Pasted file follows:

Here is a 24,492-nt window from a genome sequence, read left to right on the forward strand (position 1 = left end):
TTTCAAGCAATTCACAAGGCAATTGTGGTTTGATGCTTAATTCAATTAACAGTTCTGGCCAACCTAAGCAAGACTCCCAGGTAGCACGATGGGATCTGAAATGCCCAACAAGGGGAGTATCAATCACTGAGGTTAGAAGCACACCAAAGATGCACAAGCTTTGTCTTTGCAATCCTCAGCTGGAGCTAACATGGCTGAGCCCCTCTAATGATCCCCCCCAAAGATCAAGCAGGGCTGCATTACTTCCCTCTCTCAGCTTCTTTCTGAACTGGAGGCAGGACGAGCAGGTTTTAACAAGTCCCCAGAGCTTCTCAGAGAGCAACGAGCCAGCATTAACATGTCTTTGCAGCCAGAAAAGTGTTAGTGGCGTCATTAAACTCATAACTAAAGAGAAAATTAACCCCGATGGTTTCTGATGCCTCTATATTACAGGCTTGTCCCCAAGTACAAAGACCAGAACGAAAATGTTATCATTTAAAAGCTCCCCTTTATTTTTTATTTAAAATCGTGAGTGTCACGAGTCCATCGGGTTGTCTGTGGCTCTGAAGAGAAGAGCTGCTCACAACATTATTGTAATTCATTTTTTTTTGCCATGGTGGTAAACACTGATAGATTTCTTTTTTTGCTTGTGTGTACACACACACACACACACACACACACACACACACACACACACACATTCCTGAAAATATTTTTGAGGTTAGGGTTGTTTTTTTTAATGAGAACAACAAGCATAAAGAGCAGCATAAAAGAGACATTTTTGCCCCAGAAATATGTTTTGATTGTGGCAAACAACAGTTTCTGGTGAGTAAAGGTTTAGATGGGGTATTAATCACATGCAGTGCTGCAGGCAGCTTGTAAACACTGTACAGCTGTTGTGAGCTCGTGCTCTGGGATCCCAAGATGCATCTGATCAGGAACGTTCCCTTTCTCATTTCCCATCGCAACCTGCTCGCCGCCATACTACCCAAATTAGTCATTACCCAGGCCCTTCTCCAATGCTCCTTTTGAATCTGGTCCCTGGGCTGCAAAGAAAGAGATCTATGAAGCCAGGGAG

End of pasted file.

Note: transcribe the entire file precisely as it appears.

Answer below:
Here is a 24,492-nt window from a genome sequence, read left to right on the forward strand (position 1 = left end):
TTTCAAGCAATTCACAAGGCAATTGTGGTTTGATGCTTAATTCAATTAACAGTTCTGGCCAACCTAAGCAAGACTCCCAGGTAGCACGATGGGATCTGAAATGCCCAACAAGGGGAGTATCAATCACTGAGGTTAGAAGCACACCAAAGATGCACAAGCTTTGTCTTTGCAATCCTCAGCTGGAGCTAACATGGCTGAGCCCCTCTAATGATCCCCCCCAAAGATCAAGCAGGGCTGCATTACTTCCCTCTCTCAGCTTCTTTCTGAACTGGAGGCAGGACGAGCAGGTTTTAACAAGTCCCCAGAGCTTCTCAGAGAGCAACGAGCCAGCATTAACATGTCTTTGCAGCCAGAAAAGTGTTAGTGGCGTCATTAAACTCATAACTAAAGAGAAAATTAACCCCGATGGTTTCTGATGCCTCTATATTACAGGCTTGTCCCCAAGTACAAAGACCAGAACGAAAATGTTATCATTTAAAAGCTCCCCTTTATTTTTTATTTAAAATCGTGAGTGTCACGAGTCCATCGGGTTGTCTGTGGCTCTGAAGAGAAGAGCTGCTCACAACATTATTGTAATTCATTTTTTTTTGCCATGGTGGTAAACACTGATAGATTTCTTTTTTTGCTTGTGTGTACACACACACACACACACACACACACACACACACACACACACACATTCCTGAAAATATTTTTGAGGTTAGGGTTGTTTTTTTTAATGAGAACAACAAGCATAAAGAGCAGCATAAAAGAGACATTTTTGCCCCAGAAATATGTTTTGATTGTGGCAAACAACAGTTTCTGGTGAGTAAAGGTTTAGATGGGGTATTAATCACATGCAGTGCTGCAGGCAGCTTGTAAACACTGTACAGCTGTTGTGAGCTCGTGCTCTGGGATCCCAAGATGCATCTGATCAGGAACGTTCCCTTTCTCATTTCCCATCGCAACCTGCTCGCCGCCATACTACCCAAATTAGTCATTACCCAGGCCCTTCTCCAATGCTCCTTTTGAATCTGGTCCCTGGGCTGCAAAGAAAGAGATCTATGAAGCCAGGGAG